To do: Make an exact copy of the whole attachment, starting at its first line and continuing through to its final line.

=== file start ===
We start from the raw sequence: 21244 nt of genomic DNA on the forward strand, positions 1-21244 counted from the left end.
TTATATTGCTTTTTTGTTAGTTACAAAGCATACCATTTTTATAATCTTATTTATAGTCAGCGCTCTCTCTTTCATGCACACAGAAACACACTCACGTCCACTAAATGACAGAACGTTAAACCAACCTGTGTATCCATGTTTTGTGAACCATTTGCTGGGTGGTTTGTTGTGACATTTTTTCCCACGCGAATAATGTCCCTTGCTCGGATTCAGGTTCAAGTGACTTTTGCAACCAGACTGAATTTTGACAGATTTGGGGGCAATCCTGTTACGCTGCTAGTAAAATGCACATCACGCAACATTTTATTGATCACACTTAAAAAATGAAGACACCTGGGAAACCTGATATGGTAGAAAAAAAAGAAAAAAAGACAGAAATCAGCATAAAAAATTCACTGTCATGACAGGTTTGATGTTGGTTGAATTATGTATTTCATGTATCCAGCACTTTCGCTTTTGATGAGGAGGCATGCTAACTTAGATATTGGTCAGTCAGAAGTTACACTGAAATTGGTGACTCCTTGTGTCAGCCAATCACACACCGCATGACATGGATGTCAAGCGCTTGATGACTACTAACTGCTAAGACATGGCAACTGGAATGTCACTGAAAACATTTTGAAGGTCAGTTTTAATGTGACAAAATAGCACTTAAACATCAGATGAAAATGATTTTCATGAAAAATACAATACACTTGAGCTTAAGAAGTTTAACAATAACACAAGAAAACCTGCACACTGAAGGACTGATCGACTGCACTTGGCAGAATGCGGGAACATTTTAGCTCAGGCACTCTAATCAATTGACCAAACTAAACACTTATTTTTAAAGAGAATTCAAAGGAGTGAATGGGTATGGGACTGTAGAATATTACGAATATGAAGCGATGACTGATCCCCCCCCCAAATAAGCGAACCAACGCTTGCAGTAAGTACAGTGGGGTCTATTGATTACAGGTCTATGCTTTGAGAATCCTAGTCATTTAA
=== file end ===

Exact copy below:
We start from the raw sequence: 21244 nt of genomic DNA on the forward strand, positions 1-21244 counted from the left end.
TTATATTGCTTTTTTGTTAGTTACAAAGCATACCATTTTTATAATCTTATTTATAGTCAGCGCTCTCTCTTTCATGCACACAGAAACACACTCACGTCCACTAAATGACAGAACGTTAAACCAACCTGTGTATCCATGTTTTGTGAACCATTTGCTGGGTGGTTTGTTGTGACATTTTTTCCCACGCGAATAATGTCCCTTGCTCGGATTCAGGTTCAAGTGACTTTTGCAACCAGACTGAATTTTGACAGATTTGGGGGCAATCCTGTTACGCTGCTAGTAAAATGCACATCACGCAACATTTTATTGATCACACTTAAAAAATGAAGACACCTGGGAAACCTGATATGGTAGAAAAAAAAGAAAAAAAGACAGAAATCAGCATAAAAAATTCACTGTCATGACAGGTTTGATGTTGGTTGAATTATGTATTTCATGTATCCAGCACTTTCGCTTTTGATGAGGAGGCATGCTAACTTAGATATTGGTCAGTCAGAAGTTACACTGAAATTGGTGACTCCTTGTGTCAGCCAATCACACACCGCATGACATGGATGTCAAGCGCTTGATGACTACTAACTGCTAAGACATGGCAACTGGAATGTCACTGAAAACATTTTGAAGGTCAGTTTTAATGTGACAAAATAGCACTTAAACATCAGATGAAAATGATTTTCATGAAAAATACAATACACTTGAGCTTAAGAAGTTTAACAATAACACAAGAAAACCTGCACACTGAAGGACTGATCGACTGCACTTGGCAGAATGCGGGAACATTTTAGCTCAGGCACTCTAATCAATTGACCAAACTAAACACTTATTTTTAAAGAGAATTCAAAGGAGTGAATGGGTATGGGACTGTAGAATATTACGAATATGAAGCGATGACTGATCCCCCCCCCAAATAAGCGAACCAACGCTTGCAGTAAGTACAGTGGGGTCTATTGATTACAGGTCTATGCTTTGAGAATCCTAGTCATTTAA